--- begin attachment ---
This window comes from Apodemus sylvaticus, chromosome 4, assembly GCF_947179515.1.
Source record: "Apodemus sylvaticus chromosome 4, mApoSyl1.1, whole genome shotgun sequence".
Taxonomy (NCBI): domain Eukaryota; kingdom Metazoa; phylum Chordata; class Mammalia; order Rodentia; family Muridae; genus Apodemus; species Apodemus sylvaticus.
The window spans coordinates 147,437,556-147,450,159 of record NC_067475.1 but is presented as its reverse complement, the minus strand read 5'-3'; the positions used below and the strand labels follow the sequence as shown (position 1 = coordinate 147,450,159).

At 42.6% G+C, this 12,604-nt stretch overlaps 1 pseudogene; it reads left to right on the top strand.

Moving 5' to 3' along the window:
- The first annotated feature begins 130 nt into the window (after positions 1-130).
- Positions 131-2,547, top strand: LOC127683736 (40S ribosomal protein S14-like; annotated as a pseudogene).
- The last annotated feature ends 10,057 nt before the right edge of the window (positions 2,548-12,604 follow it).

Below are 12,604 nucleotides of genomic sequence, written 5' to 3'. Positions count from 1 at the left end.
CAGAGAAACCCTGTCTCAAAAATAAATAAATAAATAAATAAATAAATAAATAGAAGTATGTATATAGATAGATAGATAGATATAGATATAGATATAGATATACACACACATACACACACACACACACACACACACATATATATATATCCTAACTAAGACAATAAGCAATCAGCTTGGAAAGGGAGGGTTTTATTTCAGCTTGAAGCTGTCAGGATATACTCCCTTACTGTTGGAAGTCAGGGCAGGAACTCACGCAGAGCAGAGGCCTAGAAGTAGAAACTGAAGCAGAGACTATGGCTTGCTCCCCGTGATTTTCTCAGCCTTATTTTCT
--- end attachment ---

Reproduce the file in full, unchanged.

This window comes from Apodemus sylvaticus, chromosome 4, assembly GCF_947179515.1.
Source record: "Apodemus sylvaticus chromosome 4, mApoSyl1.1, whole genome shotgun sequence".
Taxonomy (NCBI): domain Eukaryota; kingdom Metazoa; phylum Chordata; class Mammalia; order Rodentia; family Muridae; genus Apodemus; species Apodemus sylvaticus.
The window spans coordinates 147,437,556-147,450,159 of record NC_067475.1 but is presented as its reverse complement, the minus strand read 5'-3'; the positions used below and the strand labels follow the sequence as shown (position 1 = coordinate 147,450,159).

At 42.6% G+C, this 12,604-nt stretch overlaps 1 pseudogene; it reads left to right on the top strand.

Moving 5' to 3' along the window:
- The first annotated feature begins 130 nt into the window (after positions 1-130).
- Positions 131-2,547, top strand: LOC127683736 (40S ribosomal protein S14-like; annotated as a pseudogene).
- The last annotated feature ends 10,057 nt before the right edge of the window (positions 2,548-12,604 follow it).

Below are 12,604 nucleotides of genomic sequence, written 5' to 3'. Positions count from 1 at the left end.
CAGAGAAACCCTGTCTCAAAAATAAATAAATAAATAAATAAATAAATAAATAGAAGTATGTATATAGATAGATAGATAGATATAGATATAGATATAGATATACACACACATACACACACACACACACACACACACATATATATATATCCTAACTAAGACAATAAGCAATCAGCTTGGAAAGGGAGGGTTTTATTTCAGCTTGAAGCTGTCAGGATATACTCCCTTACTGTTGGAAGTCAGGGCAGGAACTCACGCAGAGCAGAGGCCTAGAAGTAGAAACTGAAGCAGAGACTATGGCTTGCTCCCCGTGATTTTCTCAGCCTTATTTTCT